The prior post in this series is here. And before we go much further – two warnings about investing in banks in general.
First – much more than most publicly traded business, a bank’s fate is tied to the local economy (or economies) in which it operates. Because of the amounts a bank borrows, its results are uniquely leveraged to the conditions in its immediate surroundings. To invest in a bank solely because it’s statistically cheap is unwise.
When it comes to investing in small banks in particular, it’s a good idea to have a solid grasp of the main drivers of economic growth and all potential headwinds in that particular area. Since local economies on balance will mirror the national economy, having some knowledge of broader macroeconomic trends won’t hurt, either. As I blabbed on about here, I believe the strength of our current economic recovery, though not great, is not as bad as many pundits seem to think, either. I’ll talk more about Michigan’s economy as relates to Citizens Republic later in this series.
Second, there is no investing in regional banks these days without assuming what could be significant risk in terms of commercial real estate (CRE). Commercial real estate loans simply represent a ton of regional banks’ business. So at the risk of greatly understating this: it’s important to do all your worrying about the loan book upfront, before you buy shares.
One of the reasons I’m looking at banks is that I believe we’re already through the worst in the commercial real estate market. Regardless of my opinion, however, by buying shares in a bank that is already priced for the CRE apocalypse but which has enough capital to absorb it, I can be wrong about CRE and still do well as a long-term investor. I’ll write more about construction and development loans a bit later, too.
I am cautiously optimistic about CRE in that vacancy rates appear to have peaked, hotel occupancy is up, and credit, though not great, is starting to flow again. It also seems highly probable that the CMBS market (which packages and sells CRE loans to big investors) will be up and running in time to absorb the loans coming due over the next two to three years. And while there is no way to prove this, I would suspect that most of the really bad CRE loans were already packaged and sold off to CMBS investors. So, to me, and assuming you’re not sitting on a great big pile of crappy securitized loans, the plumbing in the commercial real estate world looks okay – it’s general confidence that is the issue. Plenty of others disagree with me on this point, however, and they could be right. I simply contend that as long as there is a big enough margin of safety in the shares you buy, in the end it should not matter who is more right.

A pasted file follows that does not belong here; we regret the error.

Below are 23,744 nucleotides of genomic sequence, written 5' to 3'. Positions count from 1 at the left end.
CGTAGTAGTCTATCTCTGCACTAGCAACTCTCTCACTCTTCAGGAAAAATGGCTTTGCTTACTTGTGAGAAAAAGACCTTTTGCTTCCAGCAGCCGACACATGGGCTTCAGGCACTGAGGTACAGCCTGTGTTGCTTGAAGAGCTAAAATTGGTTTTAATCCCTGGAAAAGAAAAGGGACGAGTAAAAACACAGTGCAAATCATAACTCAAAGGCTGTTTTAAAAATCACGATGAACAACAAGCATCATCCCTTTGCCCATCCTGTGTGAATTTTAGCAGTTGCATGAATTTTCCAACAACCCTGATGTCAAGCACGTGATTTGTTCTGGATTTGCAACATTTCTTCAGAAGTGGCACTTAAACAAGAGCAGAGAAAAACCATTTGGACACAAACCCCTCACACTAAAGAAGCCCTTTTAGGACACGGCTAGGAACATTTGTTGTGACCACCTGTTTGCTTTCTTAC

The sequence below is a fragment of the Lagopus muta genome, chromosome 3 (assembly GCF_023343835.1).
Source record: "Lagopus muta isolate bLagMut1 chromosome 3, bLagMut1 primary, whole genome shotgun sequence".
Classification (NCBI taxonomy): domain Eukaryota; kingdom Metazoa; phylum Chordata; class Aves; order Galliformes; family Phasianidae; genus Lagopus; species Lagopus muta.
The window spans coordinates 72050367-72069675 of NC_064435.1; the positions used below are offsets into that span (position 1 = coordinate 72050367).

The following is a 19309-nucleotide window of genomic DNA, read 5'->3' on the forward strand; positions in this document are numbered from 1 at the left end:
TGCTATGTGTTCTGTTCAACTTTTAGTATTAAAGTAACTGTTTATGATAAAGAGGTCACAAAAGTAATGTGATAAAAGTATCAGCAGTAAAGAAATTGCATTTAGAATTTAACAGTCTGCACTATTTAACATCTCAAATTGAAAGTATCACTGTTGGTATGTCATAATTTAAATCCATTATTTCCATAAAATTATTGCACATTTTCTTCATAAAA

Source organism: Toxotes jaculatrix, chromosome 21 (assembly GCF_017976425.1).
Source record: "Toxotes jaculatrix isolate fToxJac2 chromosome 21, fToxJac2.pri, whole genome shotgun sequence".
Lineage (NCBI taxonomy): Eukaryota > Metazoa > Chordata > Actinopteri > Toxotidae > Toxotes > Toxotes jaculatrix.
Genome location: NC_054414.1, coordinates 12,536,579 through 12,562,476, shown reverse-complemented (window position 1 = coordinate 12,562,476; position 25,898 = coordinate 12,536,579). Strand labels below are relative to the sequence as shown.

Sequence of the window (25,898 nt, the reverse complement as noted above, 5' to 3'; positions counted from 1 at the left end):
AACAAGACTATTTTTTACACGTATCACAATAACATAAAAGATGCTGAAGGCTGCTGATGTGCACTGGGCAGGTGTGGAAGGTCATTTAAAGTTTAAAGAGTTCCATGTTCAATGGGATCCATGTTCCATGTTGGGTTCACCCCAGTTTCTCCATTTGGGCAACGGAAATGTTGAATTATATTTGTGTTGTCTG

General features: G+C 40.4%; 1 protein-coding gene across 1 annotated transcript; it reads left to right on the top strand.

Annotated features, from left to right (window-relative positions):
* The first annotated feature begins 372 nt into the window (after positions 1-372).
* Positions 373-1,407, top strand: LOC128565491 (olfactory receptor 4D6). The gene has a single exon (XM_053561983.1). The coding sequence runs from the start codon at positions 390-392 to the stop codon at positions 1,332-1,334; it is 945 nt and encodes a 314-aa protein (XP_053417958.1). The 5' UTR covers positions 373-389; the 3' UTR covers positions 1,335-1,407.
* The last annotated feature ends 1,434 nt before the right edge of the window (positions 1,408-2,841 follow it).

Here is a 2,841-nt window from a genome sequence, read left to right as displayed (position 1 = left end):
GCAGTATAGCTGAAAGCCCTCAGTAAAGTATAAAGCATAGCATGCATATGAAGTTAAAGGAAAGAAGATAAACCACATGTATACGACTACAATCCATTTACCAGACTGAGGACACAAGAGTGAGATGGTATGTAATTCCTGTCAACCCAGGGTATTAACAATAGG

Lastly – jargon alert! – I’d advise investors tread carefully around banks that don’t consider modified or restructured loans to be non-performing. This practice is also referred to as “extend and pretend.” Just this week the Wall Street Journal finally brought this issue the attention it deserves in the popular press.
Banks can reduce the number of defaulted loans they have to recognize by modifying those loans – extending terms or offering low interest rates. However, history has shown that 50% of all modified loans eventually default. It also can be nearly impossible for investors to identify which banks are extending or restructuring loans which management believes are one day going to fail anyway.
So, loan modifications can make a banks’ books look good in the short-term, but there is a fair chance those problems are really being kicked down the road.
Now I can certainly understand the business case for a bank to hold off on foreclosing on a property. It makes all the sense in the world to extend a loan if it increases the chances that it will be repaid – plus, then the bank can avoid having to sell the property in a deeply depressed market. And I don’t believe all banks are systematically restructuring or modifying loans in an attempt to hide the bad ones. But to not consider restructured or modified loans as non-performing in spite of that historically high level of eventual default seems, mmmm, a bit too conveniently optimistic.
So, I am on you like white on rice, SunTrust Bank.
And good on you, CRBC, for doing the right thing – even if only a few of us are watching.
This site and the above are for educational and informational purposes only. Nothing contained here should be construed by anyone as an invitation or solicitation to buy or sell any security. This site does not contain personalized legal, tax, investment, or financial advice. Users of this site should consult with a qualified adviser to obtain advice suited to their personal circumstances. Any links provided here to other web sites are for informational purposes only.